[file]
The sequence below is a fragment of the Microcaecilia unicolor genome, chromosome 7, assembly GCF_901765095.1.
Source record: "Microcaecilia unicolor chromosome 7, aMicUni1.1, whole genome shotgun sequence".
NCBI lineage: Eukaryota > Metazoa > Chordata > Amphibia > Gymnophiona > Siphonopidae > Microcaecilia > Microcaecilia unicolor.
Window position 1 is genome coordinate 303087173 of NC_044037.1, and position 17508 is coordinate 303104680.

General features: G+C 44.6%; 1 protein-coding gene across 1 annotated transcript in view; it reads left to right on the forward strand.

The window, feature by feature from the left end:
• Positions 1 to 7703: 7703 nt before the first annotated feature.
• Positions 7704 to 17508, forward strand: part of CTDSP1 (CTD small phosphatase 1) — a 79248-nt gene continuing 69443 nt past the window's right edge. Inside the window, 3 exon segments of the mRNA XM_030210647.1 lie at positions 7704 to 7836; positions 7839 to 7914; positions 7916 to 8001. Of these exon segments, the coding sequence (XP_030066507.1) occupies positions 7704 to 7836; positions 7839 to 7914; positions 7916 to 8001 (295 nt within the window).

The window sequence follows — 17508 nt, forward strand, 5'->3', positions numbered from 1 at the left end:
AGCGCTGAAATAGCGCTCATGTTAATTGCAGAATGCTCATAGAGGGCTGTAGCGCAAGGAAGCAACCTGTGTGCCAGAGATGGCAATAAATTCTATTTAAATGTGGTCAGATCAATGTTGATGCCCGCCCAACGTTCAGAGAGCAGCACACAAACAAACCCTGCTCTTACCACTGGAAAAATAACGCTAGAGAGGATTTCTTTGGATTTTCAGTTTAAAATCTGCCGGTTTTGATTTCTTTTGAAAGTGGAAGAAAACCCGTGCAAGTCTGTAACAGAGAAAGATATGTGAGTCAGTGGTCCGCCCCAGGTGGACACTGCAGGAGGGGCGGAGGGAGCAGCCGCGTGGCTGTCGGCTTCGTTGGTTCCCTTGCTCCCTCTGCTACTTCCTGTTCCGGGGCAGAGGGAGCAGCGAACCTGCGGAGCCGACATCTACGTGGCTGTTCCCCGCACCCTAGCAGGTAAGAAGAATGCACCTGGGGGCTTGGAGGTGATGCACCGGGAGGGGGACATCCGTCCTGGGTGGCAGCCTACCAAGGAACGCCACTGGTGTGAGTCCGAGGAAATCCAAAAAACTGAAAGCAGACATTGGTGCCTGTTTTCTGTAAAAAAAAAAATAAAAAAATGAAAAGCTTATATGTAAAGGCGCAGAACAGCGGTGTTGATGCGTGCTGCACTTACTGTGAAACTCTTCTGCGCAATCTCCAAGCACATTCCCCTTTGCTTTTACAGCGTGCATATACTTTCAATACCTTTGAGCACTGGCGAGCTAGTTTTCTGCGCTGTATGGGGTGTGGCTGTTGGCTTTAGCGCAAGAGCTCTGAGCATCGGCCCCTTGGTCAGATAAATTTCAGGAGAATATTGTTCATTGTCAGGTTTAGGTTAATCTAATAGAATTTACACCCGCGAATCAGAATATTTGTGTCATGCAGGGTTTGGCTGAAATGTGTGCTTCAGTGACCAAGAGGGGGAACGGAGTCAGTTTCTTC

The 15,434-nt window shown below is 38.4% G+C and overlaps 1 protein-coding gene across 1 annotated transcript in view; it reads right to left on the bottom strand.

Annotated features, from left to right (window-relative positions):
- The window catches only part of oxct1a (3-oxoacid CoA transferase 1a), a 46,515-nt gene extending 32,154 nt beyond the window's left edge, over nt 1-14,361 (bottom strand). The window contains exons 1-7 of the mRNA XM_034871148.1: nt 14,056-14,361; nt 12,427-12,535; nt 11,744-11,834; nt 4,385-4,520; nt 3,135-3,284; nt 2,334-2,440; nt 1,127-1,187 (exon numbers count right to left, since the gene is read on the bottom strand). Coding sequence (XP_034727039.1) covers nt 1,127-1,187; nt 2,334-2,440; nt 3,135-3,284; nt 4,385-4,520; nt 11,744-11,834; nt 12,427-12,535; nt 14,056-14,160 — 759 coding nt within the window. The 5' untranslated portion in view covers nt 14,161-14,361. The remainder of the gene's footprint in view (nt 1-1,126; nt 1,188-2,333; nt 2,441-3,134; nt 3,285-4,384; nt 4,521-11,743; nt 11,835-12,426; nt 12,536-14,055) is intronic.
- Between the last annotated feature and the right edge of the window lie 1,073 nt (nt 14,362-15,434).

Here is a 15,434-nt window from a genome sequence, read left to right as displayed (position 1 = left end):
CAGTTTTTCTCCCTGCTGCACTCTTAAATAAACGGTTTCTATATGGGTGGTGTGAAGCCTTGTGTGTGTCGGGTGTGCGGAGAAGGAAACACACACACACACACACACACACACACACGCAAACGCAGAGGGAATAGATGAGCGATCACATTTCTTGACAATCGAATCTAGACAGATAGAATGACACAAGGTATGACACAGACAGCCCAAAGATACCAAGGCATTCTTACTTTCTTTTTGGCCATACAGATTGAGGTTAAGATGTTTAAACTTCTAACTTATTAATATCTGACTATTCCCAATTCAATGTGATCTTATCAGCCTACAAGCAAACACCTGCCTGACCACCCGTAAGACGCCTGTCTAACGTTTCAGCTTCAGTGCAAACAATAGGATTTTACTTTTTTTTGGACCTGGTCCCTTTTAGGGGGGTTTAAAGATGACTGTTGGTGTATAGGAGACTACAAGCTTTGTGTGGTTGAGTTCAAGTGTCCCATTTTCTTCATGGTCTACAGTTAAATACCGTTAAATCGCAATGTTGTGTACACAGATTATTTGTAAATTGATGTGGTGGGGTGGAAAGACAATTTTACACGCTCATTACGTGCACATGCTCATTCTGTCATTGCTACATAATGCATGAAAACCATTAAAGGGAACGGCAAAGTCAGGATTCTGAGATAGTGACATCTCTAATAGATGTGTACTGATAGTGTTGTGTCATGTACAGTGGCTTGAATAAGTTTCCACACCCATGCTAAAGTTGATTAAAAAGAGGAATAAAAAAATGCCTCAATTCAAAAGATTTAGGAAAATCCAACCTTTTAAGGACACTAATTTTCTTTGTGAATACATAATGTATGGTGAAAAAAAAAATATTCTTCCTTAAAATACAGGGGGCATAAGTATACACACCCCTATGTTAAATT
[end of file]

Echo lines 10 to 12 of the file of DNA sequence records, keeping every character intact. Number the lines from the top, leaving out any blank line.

AGCGCTGAAATAGCGCTCATGTTAATTGCAGAATGCTCATAGAGGGCTGTAGCGCAAGGAAGCAACCTGTGTGCCAGAGATGGCAATAAATTCTATTTAAATGTGGTCAGATCAATGTTGATGCCCGCCCAACGTTCAGAGAGCAGCACACAAACAAACCCTGCTCTTACCACTGGAAAAATAACGCTAGAGAGGATTTCTTTGGATTTTCAGTTTAAAATCTGCCGGTTTTGATTTCTTTTGAAAGTGGAAGAAAACCCGTGCAAGTCTGTAACAGAGAAAGATATGTGAGTCAGTGGTCCGCCCCAGGTGGACACTGCAGGAGGGGCGGAGGGAGCAGCCGCGTGGCTGTCGGCTTCGTTGGTTCCCTTGCTCCCTCTGCTACTTCCTGTTCCGGGGCAGAGGGAGCAGCGAACCTGCGGAGCCGACATCTACGTGGCTGTTCCCCGCACCCTAGCAGGTAAGAAGAATGCACCTGGGGGCTTGGAGGTGATGCACCGGGAGGGGGACATCCGTCCTGGGTGGCAGCCTACCAAGGAACGCCACTGGTGTGAGTCCGAGGAAATCCAAAAAACTGAAAGCAGACATTGGTGCCTGTTTTCTGTAAAAAAAAAAATAAAAAAATGAAAAGCTTATATGTAAAGGCGCAGAACAGCGGTGTTGATGCGTGCTGCACTTACTGTGAAACTCTTCTGCGCAATCTCCAAGCACATTCCCCTTTGCTTTTACAGCGTGCATATACTTTCAATACCTTTGAGCACTGGCGAGCTAGTTTTCTGCGCTGTATGGGGTGTGGCTGTTGGCTTTAGCGCAAGAGCTCTGAGCATCGGCCCCTTGGTCAGATAAATTTCAGGAGAATATTGTTCATTGTCAGGTTTAGGTTAATCTAATAGAATTTACACCCGCGAATCAGAATATTTGTGTCATGCAGGGTTTGGCTGAAATGTGTGCTTCAGTGACCAAGAGGGGGAACGGAGTCAGTTTCTTC

The 15,434-nt window shown below is 38.4% G+C and overlaps 1 protein-coding gene across 1 annotated transcript in view; it reads right to left on the bottom strand.

Annotated features, from left to right (window-relative positions):